Original Samuel Palmer etching.
Excellent, rich black impression of the completed image. As issued by the Etching Club in 1865.
Originally known as The Herdsman; or Tardus Bubulcus, this etching was begun by Samuel Palmer in May 1858. It took him six weeks to complete, and it shows some of his finest etching technique.
In The Weary Ploughman Palmer has woven his image from an intricate lattice of etched lines through which he has captured the magical quality of the last rays of the evening sun illuminating an ideal pastoral scene. It was these fleeting nuances of light which fascinated Samuel Palmer, making etching his favourite branch of art. Samuel Palmer’s etchings were not the result of rapid and direct sketching from nature but were the result of long and painstaking effort and experiment. To him the charm of etching was in “the glimmering through of the white paper even in the shadows so that almost everything either sparkles or suggests sparkle”. To achieve this effect and the luminosity which he so loved, Samuel Palmer has used a dense web of finely etched lines, through which the white of the paper is allowed to sparkle in a thousand tiny dots, to create an infinite tonal range. Raymond Lister regarded this plate as marking the beginning of Samuel Palmer’s finest etched work – certainly, it shows a quality of workmanship which he rarely surpassed, and in design anticipates the composition of his etching of The Bellman, over twenty years later.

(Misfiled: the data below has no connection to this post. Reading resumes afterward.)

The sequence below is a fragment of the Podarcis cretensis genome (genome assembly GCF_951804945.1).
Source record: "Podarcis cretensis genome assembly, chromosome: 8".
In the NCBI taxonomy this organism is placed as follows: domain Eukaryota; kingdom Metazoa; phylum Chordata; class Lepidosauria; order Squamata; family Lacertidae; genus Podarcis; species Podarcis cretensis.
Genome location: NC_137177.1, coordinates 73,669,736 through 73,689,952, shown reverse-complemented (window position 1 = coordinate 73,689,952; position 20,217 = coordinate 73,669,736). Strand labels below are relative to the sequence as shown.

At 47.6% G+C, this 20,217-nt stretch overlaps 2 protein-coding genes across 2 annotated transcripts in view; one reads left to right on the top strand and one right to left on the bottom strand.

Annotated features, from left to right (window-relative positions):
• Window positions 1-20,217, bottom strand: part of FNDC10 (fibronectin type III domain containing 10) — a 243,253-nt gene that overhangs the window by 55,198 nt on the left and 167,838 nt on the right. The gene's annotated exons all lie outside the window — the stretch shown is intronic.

On pale cream chine collé applied to original warm white wove backing sheet, as issued. Very fine condition.